The crowd that filled the Illinois Institute of Technology’s campus near the Bronzeville neighborhood was a mix of civic leaders, federal officials, ministers, entrepreneurs and job seekers.
The event organizers said they wanted to encourage the public — and especially African-Americans and Hispanics — to participate in the census, despite widespread distrust of government in those communities. The organizers also found that most of the attendees didn’t appreciate how big an effect the census has on who represents them in government and how much money their communities could receive.
“People don’t know what the census represents. … When people hear that information, it’s like hearing it for the first time,” says Rael Jackson, one of the organizers.
The census’ main role, prescribed by the U.S. Constitution, is to determine how many seats in the U.S. House of Representatives each state receives. Over time, though, it’s taken on far greater importance. The census serves as the basis for rebalancing power at nearly every level of government, distributing federal and state taxpayer money and even helping businesses decide where to build new stores or factories.
Educating the public, especially what the U.S. Census Bureau calls the “hard-to-count” populations, will be a major obstacle in the way of a successful 2010 census. But it’s far from the only one. And there’s plenty for Illinois hanging in the balance.
At stake are power and money. Lots of power and lots of money.
Illinois could lose yet another seat in the U.S. House, giving the state 18 members in the 435-member chamber, down from a peak of 27 before the 1940 census. Illinois lost one House seat after the 2000 census and two after both of the previous counts. The loss would be exacerbated by the fact that other Midwestern states and other manufacturing states are also expected to lose clout on Capitol Hill.
The rebalancing of power doesn’t stop in Washington, D.C. The state House and Senate, county boards and city councils all must adjust to the new census counts with new district maps, a process that inevitably creates winners and losers at every level.
If that weren’t enough, more than $377 billion of the money the federal government sends to states and cities every year depends on formulas that use census data. Money for everything from Medicaid to highway funding depends on the population counts and other information from the census.
One report to Congress estimated that the biggest counties in the country would lose $3.6 billion in federal funds over a decade — or $2,913 for every missed person — because of undercounts in the 2000 census. Cook County alone lost out on $193 million.
And next year’s count could hardly come at a worse time.
The economy, a growing population and shifting attitudes toward government since the September 2001 terrorist attacks make the census harder.
Also, the Census Bureau normally relies on states, localities and nonprofit groups to explain the process to the public and encourage residents to participate. But all of those partners are strapped for cash — indeed, many are laying people off as revenues plummet — and may not be able to help out as much as usual.
Meanwhile, the actual task of counting people also becomes more difficult because of the downturn, especially due to the housing crisis that precipitated the economic collapse. Census-takers must go block-by-block to determine which housing units are inhabited, a task made more difficult when so many foreclosed homes are abandoned and families move in with one another.
Events in Washington, D.C., also have added to the difficulties. Congressional investigators last year called the census a “high-risk area” and repeatedly criticized the Census Bureau under President George W. Bush’s administration for not obtaining enough money, falling behind schedule and bungling key contracts.
Even with an influx of cash from the federal stimulus package, the agency was left in limbo for months as President Barack Obama struggled to find a secretary for the Department of Commerce and then a census director. He eventually settled on former Washington state Gov. Gary Locke as Commerce secretary and University of Michigan professor Robert Groves as head of the Census Bureau.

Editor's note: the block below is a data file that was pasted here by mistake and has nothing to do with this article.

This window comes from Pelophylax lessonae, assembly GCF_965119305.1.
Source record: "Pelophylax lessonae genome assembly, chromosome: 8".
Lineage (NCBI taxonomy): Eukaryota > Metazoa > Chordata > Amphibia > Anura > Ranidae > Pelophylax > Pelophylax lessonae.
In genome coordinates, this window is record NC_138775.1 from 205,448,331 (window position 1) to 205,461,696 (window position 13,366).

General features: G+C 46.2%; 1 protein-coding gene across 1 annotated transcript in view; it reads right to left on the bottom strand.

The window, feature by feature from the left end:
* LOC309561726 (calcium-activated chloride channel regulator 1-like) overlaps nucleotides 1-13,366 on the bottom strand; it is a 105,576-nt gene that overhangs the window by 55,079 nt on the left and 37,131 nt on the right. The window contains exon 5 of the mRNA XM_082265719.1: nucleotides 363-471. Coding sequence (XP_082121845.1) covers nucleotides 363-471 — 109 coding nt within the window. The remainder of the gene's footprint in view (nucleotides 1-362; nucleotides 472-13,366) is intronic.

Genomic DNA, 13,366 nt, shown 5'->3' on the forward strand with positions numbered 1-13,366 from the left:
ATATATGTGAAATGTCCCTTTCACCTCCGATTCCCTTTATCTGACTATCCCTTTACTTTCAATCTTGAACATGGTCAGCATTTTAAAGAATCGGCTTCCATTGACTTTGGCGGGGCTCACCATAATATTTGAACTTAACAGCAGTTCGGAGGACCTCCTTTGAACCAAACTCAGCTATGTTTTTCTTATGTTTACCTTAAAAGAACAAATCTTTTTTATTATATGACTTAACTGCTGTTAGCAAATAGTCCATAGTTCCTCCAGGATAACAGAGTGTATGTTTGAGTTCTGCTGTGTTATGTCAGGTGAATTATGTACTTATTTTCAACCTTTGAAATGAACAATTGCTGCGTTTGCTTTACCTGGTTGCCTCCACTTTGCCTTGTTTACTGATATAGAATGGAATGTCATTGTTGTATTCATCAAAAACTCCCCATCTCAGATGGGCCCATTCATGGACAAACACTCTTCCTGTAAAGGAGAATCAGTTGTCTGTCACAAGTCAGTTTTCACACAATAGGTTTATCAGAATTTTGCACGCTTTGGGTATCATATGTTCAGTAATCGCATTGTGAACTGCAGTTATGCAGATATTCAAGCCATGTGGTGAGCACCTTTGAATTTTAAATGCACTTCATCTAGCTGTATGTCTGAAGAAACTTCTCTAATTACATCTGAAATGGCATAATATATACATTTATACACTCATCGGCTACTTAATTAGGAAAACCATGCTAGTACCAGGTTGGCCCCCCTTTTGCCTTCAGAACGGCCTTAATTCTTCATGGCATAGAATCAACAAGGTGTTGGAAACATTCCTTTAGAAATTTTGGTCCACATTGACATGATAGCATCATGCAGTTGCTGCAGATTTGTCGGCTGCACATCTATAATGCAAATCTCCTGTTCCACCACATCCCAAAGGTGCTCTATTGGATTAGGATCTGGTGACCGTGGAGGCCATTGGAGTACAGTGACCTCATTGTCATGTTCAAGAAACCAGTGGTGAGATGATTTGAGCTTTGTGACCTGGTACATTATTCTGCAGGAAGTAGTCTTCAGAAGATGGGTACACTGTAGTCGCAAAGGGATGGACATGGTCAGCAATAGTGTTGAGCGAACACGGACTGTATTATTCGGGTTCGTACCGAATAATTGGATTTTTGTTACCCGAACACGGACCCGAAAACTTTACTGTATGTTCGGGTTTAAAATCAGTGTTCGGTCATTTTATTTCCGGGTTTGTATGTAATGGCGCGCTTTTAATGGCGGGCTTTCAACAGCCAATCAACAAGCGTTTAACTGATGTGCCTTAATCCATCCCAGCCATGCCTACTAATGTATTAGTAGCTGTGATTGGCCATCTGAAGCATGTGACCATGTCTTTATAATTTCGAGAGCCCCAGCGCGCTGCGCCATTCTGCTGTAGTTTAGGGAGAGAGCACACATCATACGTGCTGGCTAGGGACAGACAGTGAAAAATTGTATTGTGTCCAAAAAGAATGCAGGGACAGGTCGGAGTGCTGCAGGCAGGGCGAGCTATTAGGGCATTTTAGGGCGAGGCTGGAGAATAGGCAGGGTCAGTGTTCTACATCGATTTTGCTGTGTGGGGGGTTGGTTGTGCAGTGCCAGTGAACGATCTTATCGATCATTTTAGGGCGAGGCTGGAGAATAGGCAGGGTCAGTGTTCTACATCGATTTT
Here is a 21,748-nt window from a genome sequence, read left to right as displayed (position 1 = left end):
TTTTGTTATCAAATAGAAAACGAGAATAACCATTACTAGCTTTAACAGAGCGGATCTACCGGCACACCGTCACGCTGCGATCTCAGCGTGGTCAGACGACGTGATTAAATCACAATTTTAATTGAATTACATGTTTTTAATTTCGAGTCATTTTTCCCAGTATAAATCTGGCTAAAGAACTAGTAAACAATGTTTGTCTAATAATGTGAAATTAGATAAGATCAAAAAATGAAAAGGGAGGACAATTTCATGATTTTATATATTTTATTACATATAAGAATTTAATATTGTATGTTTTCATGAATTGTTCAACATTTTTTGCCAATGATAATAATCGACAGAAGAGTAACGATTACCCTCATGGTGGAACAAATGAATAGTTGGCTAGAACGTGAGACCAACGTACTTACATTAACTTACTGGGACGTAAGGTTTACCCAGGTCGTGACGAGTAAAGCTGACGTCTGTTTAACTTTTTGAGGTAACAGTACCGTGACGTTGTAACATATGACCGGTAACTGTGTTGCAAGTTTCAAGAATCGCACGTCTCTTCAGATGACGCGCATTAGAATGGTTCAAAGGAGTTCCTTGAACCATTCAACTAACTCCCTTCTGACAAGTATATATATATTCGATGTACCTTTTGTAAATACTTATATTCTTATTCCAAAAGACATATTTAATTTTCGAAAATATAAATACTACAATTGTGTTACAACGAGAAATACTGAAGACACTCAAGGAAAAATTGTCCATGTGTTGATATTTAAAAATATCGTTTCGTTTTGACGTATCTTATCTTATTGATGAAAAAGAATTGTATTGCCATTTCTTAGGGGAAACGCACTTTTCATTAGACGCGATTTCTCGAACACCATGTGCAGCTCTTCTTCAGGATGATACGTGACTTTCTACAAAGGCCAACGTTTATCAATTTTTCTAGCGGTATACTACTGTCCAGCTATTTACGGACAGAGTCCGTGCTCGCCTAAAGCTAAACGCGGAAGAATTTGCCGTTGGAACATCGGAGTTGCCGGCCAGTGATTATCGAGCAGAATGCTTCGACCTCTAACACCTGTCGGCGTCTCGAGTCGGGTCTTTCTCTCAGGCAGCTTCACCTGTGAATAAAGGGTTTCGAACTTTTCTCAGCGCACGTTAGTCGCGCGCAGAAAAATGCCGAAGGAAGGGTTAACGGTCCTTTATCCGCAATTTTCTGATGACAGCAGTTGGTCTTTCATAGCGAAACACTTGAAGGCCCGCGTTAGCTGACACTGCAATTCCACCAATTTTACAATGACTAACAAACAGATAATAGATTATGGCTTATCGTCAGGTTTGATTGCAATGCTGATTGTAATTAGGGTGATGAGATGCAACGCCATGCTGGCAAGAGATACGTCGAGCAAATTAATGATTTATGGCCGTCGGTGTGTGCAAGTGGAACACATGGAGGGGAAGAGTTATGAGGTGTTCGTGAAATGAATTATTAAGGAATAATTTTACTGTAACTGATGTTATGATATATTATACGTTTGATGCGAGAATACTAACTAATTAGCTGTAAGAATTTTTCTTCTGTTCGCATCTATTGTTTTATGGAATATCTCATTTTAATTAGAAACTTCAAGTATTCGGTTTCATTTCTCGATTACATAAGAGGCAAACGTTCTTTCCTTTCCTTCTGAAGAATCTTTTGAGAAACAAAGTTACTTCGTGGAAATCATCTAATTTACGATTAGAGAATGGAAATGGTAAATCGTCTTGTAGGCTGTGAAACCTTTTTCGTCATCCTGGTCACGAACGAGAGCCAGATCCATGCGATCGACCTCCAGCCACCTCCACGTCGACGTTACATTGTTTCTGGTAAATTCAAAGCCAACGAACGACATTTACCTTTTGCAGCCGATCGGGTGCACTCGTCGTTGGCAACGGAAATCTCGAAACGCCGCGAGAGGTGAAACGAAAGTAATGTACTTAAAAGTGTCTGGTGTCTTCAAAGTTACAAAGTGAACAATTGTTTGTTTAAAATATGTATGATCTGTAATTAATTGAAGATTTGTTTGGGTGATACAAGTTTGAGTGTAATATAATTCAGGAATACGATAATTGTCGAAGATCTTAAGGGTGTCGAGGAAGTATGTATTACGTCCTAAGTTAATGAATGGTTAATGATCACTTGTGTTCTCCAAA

The result is that the Census Bureau has struggled to meet its goals. It had to ditch plans, for example, for census-takers to use handheld computers to record data during in-person interviews with people who don’t return their forms, a move that is expected to add $3 billion to the cost. With a price tag of $14 billion to $15 billion, the 2010 count is expected to be the most expensive census ever.
Still, the process of counting every man, woman and child in the United States has already started.
After updating its maps last year, teams of census employees are now fanning out through neighborhoods to register the addresses of residences. They’ll note changes, such as a building of condos where a single-family house stood 10 years ago, to try to ensure that all households receive a questionnaire.
In January 2010, the Census Bureau plans to launch an advertising campaign to encourage people to mail in surveys they’ll start to receive in March.
In 2010, unlike in past censuses, all households will receive a “short form” that’s supposed to take only 10 minutes to fill out. The six-question short form sticks to basic facts, such as a respondent’s age, gender, Hispanic origin, race, relationship to the head of the household and whether residents own their homes.
The Census Bureau has eliminated the “long form” that it previously sent to one of every six households. The more exhaustive form was used to find out more details, such as income, education and health care coverage. Now, though, the Census Bureau gathers that data through a separate effort called the American Community Survey, which is sent to 3 million households every year.
To get a complete count, the Census Bureau will send employees to households that don’t return their mail-in forms, a far more expensive prospect.
Chances are, the bureau will have to follow up with a lot of households.
Over the last few decades, Americans have grown worse at returning census forms, despite massive increases in the amount of money the federal government has spent to encourage them to do so.
Robert Goldenkoff, the director for strategic issues at the U.S. Government Accountability Office (GAO), Congress’ investigative arm, notes that in 1970, the federal government spent $14 (in 2010 dollars) to count each household, and 78 percent of households mailed in their forms. Next year, the Census Bureau will spend roughly $100 per household, and it only expects 64 percent of households to return their surveys.